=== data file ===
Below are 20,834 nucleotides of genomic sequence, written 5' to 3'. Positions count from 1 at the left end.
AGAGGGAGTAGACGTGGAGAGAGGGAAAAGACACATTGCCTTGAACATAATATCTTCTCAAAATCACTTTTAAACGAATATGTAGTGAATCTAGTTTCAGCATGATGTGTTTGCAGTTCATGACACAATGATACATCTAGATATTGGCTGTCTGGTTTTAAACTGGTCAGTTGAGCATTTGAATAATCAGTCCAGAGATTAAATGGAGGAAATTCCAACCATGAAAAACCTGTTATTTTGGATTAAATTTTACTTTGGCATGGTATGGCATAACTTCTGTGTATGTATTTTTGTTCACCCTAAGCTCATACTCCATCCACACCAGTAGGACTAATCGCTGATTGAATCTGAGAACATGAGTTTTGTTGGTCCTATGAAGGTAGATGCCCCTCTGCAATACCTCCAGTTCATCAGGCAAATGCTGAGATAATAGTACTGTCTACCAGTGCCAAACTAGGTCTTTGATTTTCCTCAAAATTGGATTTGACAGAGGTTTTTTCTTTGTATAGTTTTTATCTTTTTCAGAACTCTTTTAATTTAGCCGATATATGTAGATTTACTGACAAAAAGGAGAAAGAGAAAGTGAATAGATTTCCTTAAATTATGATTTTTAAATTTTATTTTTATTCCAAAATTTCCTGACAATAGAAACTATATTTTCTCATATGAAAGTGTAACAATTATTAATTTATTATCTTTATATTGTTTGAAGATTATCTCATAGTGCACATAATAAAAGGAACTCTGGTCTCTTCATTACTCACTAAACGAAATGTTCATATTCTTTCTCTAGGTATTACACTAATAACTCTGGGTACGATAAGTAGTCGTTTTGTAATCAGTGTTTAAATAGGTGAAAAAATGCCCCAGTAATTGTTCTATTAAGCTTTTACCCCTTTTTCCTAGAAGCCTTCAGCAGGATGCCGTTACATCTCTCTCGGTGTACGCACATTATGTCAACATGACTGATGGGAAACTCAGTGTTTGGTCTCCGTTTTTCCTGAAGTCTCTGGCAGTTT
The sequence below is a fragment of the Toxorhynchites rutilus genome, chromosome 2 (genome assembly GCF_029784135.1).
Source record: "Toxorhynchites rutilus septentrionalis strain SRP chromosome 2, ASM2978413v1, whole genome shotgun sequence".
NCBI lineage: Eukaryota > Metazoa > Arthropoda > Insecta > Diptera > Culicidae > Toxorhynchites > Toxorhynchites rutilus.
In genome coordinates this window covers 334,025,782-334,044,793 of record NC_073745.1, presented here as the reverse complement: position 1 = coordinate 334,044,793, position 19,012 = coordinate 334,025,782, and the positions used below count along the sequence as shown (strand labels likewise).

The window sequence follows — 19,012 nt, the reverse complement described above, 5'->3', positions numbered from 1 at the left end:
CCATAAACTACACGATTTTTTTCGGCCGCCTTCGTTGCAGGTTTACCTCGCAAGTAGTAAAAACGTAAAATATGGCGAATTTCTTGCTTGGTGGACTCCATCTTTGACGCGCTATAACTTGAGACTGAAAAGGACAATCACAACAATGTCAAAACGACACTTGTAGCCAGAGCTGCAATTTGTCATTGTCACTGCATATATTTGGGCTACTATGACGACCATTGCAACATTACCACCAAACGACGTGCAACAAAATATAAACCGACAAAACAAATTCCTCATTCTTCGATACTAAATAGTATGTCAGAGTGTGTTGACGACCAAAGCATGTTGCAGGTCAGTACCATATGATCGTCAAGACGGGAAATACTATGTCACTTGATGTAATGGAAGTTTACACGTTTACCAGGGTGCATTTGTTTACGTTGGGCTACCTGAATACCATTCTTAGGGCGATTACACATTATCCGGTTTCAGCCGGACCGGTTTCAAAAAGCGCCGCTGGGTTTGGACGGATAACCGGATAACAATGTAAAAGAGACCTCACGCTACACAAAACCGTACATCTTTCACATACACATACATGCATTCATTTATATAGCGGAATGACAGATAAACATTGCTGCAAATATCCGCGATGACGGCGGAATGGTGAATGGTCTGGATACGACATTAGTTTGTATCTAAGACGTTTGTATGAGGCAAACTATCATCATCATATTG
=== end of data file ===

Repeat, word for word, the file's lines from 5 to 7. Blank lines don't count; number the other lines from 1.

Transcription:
NCBI lineage: Eukaryota > Metazoa > Arthropoda > Insecta > Diptera > Culicidae > Toxorhynchites > Toxorhynchites rutilus.
In genome coordinates this window covers 334,025,782-334,044,793 of record NC_073745.1, presented here as the reverse complement: position 1 = coordinate 334,044,793, position 19,012 = coordinate 334,025,782, and the positions used below count along the sequence as shown (strand labels likewise).

The window sequence follows — 19,012 nt, the reverse complement described above, 5'->3', positions numbered from 1 at the left end: